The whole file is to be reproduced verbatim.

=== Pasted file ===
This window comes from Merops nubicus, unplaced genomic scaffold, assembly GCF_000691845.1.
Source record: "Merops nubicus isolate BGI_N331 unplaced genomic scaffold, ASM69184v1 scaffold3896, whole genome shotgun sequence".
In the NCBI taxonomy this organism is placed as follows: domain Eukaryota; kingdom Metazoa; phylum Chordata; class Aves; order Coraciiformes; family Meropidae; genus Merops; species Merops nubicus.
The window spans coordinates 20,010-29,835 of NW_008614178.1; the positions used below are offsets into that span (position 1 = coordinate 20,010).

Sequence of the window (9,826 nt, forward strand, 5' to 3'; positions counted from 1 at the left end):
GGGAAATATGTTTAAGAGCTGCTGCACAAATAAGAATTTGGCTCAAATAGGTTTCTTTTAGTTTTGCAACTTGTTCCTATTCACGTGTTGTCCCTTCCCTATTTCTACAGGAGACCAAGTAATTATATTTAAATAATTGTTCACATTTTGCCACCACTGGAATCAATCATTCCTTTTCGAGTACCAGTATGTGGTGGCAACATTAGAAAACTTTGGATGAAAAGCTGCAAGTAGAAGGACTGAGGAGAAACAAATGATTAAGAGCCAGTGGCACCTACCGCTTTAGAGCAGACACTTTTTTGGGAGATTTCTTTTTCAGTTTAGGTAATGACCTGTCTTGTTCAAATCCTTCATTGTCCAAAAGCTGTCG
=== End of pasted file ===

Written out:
This window comes from Merops nubicus, unplaced genomic scaffold, assembly GCF_000691845.1.
Source record: "Merops nubicus isolate BGI_N331 unplaced genomic scaffold, ASM69184v1 scaffold3896, whole genome shotgun sequence".
In the NCBI taxonomy this organism is placed as follows: domain Eukaryota; kingdom Metazoa; phylum Chordata; class Aves; order Coraciiformes; family Meropidae; genus Merops; species Merops nubicus.
The window spans coordinates 20,010-29,835 of NW_008614178.1; the positions used below are offsets into that span (position 1 = coordinate 20,010).

Sequence of the window (9,826 nt, forward strand, 5' to 3'; positions counted from 1 at the left end):
GGGAAATATGTTTAAGAGCTGCTGCACAAATAAGAATTTGGCTCAAATAGGTTTCTTTTAGTTTTGCAACTTGTTCCTATTCACGTGTTGTCCCTTCCCTATTTCTACAGGAGACCAAGTAATTATATTTAAATAATTGTTCACATTTTGCCACCACTGGAATCAATCATTCCTTTTCGAGTACCAGTATGTGGTGGCAACATTAGAAAACTTTGGATGAAAAGCTGCAAGTAGAAGGACTGAGGAGAAACAAATGATTAAGAGCCAGTGGCACCTACCGCTTTAGAGCAGACACTTTTTTGGGAGATTTCTTTTTCAGTTTAGGTAATGACCTGTCTTGTTCAAATCCTTCATTGTCCAAAAGCTGTCG